ZIM NEEDS IMPROVED INVESTMENT CLIMATE TO LURE GREEN CAPITAL

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ZIM NEEDS IMPROVED INVESTMENT CLIMATE TO LURE GREEN CAPITAL

Zimbabwe needs to improve its investment climate to attract international capital through issuing fixed income instruments whose proceeds would be channelled towards financing climate-friendly projects such as renewable energy, pollution prevention and conservation.

Speaking at Zimbabwe’s green investment catalysts round-table in Victoria Falls last week, several speakers concurred that the country had potential to attract “green capital”, but this could only be achieved if the Government implemented the necessary reforms.

“Capital flows to stable markets and we need policy consistency with other markets,” Infrastructure Development Bank of Zimbabwe head of resource mobilisation Willing Zvirevo said.

“The major obstacles that we face is an unstable macroeconomic environment and issues to do with policy inconsistency, but we are hoping that under the new dispensation, some of these issues will be addressed immediately.” Zimbabwe is a signatory to the Paris climate change accord agreed in 2015, which seeks to reduce and hold the global average temperature below 2 degrees celsius.

At the forum, Zimbabwe submitted a conditional 33 percent energy sector per capita greenhouse gas emission reduction target. The submission was conditional on the means of implementation namely technology development and transfer, relevant training and financial support. The country needs about $90 billion to meet its climate goals. Of this, $55 billion is targeted at clean energy. Studies have shown that Zimbabwe is emitting an estimated 26 000 giga grammes of carbon dioxide, equivalent to 0,05 of the global emissions.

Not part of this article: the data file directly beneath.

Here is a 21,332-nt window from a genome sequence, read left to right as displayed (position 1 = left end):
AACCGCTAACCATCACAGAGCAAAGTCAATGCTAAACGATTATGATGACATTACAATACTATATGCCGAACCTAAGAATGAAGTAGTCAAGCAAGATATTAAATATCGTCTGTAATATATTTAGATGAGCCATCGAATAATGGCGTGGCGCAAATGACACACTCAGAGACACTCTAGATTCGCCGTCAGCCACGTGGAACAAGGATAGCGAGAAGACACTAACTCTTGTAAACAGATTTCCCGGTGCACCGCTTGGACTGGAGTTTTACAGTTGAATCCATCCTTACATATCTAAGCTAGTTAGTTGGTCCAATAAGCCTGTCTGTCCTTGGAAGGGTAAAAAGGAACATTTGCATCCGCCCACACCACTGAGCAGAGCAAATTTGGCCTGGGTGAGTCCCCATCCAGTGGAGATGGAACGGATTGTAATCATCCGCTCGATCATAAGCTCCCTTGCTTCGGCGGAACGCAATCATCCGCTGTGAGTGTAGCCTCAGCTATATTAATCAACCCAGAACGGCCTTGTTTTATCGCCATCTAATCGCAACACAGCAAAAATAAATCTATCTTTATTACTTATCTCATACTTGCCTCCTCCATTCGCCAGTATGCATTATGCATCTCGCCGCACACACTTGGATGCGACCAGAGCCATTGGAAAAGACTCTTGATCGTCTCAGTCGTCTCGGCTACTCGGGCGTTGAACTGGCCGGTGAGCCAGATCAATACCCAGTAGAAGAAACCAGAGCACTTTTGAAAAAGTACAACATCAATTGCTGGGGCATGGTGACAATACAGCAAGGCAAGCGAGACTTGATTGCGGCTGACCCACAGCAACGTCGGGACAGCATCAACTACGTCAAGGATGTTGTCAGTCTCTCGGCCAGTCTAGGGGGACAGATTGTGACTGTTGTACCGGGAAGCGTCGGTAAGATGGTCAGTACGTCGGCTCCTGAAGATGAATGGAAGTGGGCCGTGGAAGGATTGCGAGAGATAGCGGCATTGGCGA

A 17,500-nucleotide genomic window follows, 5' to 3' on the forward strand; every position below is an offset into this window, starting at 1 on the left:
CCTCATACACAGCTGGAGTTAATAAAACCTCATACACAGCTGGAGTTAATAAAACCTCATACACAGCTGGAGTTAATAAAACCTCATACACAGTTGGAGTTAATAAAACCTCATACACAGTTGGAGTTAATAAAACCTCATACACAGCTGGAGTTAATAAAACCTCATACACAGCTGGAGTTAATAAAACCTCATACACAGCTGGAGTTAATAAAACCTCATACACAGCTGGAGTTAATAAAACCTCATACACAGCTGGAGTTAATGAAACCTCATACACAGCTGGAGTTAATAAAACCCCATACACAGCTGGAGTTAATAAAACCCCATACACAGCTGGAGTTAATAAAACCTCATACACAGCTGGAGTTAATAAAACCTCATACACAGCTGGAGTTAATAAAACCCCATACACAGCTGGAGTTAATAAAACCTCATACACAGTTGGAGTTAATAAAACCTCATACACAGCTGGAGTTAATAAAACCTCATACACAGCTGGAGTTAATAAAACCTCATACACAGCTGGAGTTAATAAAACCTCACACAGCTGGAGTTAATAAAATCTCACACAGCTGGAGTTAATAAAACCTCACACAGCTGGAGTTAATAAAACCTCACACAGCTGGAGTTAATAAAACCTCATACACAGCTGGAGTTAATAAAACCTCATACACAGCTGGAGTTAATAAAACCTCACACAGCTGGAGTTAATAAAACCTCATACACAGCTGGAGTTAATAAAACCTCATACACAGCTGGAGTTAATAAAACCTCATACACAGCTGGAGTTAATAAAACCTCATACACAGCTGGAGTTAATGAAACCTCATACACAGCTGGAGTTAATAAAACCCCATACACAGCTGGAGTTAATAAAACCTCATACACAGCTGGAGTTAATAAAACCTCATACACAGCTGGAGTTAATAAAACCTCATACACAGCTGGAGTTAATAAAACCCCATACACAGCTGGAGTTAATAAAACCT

Launched by multilateral institutions such as the World Bank and European Investment Bank, the green bond market was originally viewed as niche. But not so now.

In the first half of 2017, about $55 billion worth of bonds labelled green notes were issued, an increase of 38 percent year-on-year from the $40 billion issued in the first six months of 2016. The Climate Bond Initiative estimates that the total amount of green bonds issued in 2017 could reach $150 billion.

Developed and developing countries face rising financial challenges from climate change and green bonds have been viewed as perfect tools to finance railways, roads, airports, buildings, energy and water infrastructure, while at the same time achieving positive returns for the environment and society.

All the projects financed from green bonds have positive, climate-friendly spillovers, mitigating the downside risks of traditional fixed income instruments.

Since green bonds have a high degree of transparency, investors can also quantify the benefits of investing in them using accessible metrics. Zimbabwe Microfinance Fund operations director John Banda said the country’s “Arab spring”, which ended former President Mugabe’s 37- year rule should provide an opportunity to create an enabling and conducive environment to attract domestic and international capital.

Steward Bank chief executive Lance Mambondiani said the current environment was not enabling for purposes of raising long term to funds green projects. He also said the country’s rating was also key if Zimbabwe was going to attract takers for the green bonds.